Surrender of lodger agreement

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    Surrender of lodger agreement

    Hi All,

    I’m having problems with my former (thank God!) landlord.

    We signed a lodger contract in August 2015. The contract had no break clause and it was indicated that the agreement can be terminated earlier only upon the payment of outstanding rent (i.e. till the end of the contract).

    Out of 8 months of living there, for 5 months landlord was working outside the UK and he was not living there. I also had the key to my room (but landlord had one too).

    The conditions in the flat were horrible – we had MUSHROOMS (yes, the ones with leg and hat, not just mould) in the toilet, no shower (we used jug to pour water on oneself) and chemicals (paint, manufactural alcohol etc.) stored in the kitchen.

    There were also some ridiculous terms in the contract, such as that I am obliged to share one meal a day (with landlord) and I can use washing machine only between 10:30am and 5:30pm. I also felt harassed by the landlord once he returned from abroad by the end of January.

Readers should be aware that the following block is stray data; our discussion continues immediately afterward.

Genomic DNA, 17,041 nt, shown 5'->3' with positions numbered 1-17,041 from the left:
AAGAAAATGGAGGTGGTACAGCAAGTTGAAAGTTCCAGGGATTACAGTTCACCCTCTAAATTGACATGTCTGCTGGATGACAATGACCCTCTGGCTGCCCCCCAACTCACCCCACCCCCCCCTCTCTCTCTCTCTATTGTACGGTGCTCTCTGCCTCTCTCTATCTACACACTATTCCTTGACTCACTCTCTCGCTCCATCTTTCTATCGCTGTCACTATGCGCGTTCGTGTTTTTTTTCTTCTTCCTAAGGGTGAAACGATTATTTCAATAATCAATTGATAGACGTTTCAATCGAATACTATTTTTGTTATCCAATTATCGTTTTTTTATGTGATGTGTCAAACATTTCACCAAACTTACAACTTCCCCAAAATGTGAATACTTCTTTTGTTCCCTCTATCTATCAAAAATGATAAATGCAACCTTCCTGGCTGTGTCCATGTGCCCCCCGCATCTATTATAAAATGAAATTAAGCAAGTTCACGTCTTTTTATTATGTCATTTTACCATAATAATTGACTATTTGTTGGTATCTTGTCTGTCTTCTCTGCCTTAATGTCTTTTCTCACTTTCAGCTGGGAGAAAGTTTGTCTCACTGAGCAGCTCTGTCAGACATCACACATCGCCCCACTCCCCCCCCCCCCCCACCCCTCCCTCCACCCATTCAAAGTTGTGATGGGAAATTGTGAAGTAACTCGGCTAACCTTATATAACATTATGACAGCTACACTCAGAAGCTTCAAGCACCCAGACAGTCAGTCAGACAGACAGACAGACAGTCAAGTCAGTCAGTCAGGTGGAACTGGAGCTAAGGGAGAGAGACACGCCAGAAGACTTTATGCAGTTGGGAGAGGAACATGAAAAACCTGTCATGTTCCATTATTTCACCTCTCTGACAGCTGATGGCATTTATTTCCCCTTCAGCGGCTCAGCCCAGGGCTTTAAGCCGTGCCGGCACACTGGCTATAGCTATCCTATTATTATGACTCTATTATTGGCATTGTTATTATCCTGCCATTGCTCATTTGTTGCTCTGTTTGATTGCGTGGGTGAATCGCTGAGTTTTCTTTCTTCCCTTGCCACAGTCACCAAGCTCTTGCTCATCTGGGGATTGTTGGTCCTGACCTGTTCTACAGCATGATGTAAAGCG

I decided I need to leave as I was concerned about my health (mushroom issue).

    I know I would have to pay the outstanding rent if I just left, BUT my landlord agreed for me leaving. We signed the following document:
    “This is to confirm that me and landlord have jointly agreed to and are both happy with me vacating the property earlier than the contract term termination date of end of July, i.e. on [date]. I will conduct the checkout at 5pm on that day. I will try to find a replacement lodger and I will return the deposit balance according to the conditions of the contract”.

    He also said that he will not pursue me for any losses if he doesn’t find a lodger, but he assured me he most definitely will. So I decided to leave.
    Now LL wants me to pay him the amounts till the end of the agreement AND he withheld my whole deposit, deducting it by some ridiculous amounts (like fumigation of the room, redecoration of the room, broken toilet seat, electricity bill from January (regardless of the fact that I had bills paid within the rent), re-letting adverts since January, envelope he send me the letter etc.).

    My questions:
    1) Can he actually hold mi liable for his “losses”, and make me keep paying him? I understand we signed a “surrender” document and the agreement ended at the end of March. He also assured me that he will not pursue me for any losses. I also checked the advert on Gumtree – he made his room available from 27 May, so I understand he has already found the lodger till that time.